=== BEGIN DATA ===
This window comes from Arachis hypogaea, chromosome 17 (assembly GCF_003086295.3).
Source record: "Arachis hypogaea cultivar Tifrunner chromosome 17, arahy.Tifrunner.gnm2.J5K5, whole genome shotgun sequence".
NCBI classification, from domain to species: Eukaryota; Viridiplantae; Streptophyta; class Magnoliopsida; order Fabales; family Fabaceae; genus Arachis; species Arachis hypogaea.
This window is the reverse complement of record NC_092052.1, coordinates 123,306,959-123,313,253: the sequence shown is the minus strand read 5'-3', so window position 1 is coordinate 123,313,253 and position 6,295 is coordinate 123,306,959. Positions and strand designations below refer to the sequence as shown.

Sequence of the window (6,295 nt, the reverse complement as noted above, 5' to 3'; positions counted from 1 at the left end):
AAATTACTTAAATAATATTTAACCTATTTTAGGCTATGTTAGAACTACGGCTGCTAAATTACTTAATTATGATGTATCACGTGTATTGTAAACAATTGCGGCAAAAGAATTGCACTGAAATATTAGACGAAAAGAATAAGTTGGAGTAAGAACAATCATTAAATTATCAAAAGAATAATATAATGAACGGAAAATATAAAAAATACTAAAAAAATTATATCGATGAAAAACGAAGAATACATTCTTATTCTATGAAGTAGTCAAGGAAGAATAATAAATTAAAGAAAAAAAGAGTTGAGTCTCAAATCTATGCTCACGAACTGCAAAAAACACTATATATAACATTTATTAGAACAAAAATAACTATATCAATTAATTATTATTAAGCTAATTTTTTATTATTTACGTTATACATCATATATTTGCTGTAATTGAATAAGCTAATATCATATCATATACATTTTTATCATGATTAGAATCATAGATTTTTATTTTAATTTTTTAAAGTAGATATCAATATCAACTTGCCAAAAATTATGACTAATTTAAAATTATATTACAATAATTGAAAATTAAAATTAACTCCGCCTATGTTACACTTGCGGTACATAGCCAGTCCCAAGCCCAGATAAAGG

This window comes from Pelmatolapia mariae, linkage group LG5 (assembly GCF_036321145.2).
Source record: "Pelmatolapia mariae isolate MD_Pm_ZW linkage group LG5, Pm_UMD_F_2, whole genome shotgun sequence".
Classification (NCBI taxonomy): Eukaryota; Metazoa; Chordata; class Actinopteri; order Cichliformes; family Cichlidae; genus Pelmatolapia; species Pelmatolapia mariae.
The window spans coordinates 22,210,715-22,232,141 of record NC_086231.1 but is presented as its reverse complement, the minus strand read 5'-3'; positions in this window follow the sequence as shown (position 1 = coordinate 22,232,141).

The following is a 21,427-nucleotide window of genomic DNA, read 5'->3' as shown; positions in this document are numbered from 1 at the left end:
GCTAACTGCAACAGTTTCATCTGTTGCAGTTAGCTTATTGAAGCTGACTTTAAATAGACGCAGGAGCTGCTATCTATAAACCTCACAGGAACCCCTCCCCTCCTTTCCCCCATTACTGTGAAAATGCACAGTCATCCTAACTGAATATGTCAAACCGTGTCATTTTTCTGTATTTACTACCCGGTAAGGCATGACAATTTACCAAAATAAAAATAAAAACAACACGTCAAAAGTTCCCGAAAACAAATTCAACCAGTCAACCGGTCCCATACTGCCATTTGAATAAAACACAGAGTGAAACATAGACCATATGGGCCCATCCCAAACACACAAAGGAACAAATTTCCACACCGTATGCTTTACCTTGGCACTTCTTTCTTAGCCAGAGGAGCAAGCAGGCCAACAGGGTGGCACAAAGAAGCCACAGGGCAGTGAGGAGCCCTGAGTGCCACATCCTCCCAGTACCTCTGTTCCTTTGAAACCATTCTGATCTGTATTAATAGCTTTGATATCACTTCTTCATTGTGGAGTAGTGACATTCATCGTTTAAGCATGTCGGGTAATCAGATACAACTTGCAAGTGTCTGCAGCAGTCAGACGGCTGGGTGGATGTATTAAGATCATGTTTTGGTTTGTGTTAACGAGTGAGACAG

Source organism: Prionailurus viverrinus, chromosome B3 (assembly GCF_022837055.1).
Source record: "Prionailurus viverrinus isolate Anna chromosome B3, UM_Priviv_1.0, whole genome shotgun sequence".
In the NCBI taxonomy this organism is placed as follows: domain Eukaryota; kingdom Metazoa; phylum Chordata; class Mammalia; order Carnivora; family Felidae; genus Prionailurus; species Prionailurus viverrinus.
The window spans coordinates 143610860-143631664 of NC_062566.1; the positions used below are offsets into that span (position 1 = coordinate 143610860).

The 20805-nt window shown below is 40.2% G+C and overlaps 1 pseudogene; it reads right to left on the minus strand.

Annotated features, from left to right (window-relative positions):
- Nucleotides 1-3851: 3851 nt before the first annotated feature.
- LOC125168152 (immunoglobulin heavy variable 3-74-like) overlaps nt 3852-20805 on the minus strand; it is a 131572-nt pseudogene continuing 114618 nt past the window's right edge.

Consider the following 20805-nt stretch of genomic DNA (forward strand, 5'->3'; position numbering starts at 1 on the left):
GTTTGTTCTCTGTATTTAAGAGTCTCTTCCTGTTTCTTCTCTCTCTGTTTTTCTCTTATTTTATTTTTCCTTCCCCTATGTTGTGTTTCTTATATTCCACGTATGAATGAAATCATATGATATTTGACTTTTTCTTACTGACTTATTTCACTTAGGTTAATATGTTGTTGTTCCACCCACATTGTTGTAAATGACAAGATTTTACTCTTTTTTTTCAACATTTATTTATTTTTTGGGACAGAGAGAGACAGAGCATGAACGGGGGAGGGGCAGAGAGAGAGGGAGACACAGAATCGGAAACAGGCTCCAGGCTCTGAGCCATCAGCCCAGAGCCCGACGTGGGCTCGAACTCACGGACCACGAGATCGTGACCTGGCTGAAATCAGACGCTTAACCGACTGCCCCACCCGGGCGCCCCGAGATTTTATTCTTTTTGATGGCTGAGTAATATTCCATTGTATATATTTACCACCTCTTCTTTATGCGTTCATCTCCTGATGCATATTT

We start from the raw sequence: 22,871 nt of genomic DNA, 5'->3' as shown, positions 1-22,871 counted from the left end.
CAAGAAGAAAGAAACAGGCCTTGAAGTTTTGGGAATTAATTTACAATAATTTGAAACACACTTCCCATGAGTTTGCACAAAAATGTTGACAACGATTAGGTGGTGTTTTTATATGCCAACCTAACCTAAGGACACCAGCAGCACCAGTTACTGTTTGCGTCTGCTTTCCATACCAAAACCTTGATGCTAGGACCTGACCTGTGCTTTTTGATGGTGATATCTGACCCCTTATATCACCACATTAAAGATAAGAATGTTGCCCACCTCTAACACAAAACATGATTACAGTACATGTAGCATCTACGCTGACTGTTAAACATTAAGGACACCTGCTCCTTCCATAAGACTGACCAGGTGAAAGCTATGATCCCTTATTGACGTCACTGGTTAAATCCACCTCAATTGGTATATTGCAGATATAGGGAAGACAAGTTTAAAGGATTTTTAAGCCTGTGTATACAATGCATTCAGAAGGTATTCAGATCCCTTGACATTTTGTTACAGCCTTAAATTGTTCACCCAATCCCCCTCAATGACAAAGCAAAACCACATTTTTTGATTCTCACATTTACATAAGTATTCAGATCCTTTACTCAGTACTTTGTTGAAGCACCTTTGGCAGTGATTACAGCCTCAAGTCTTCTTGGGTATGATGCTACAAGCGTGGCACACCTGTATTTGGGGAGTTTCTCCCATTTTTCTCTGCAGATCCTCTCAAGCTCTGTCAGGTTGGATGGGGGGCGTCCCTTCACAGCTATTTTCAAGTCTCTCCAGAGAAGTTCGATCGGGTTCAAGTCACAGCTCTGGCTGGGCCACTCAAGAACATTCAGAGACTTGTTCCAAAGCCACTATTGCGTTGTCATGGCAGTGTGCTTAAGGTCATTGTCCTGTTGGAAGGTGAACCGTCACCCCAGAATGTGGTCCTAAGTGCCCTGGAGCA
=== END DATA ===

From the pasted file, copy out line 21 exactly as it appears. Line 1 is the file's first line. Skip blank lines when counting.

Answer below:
Consider the following 20805-nt stretch of genomic DNA (forward strand, 5'->3'; position numbering starts at 1 on the left):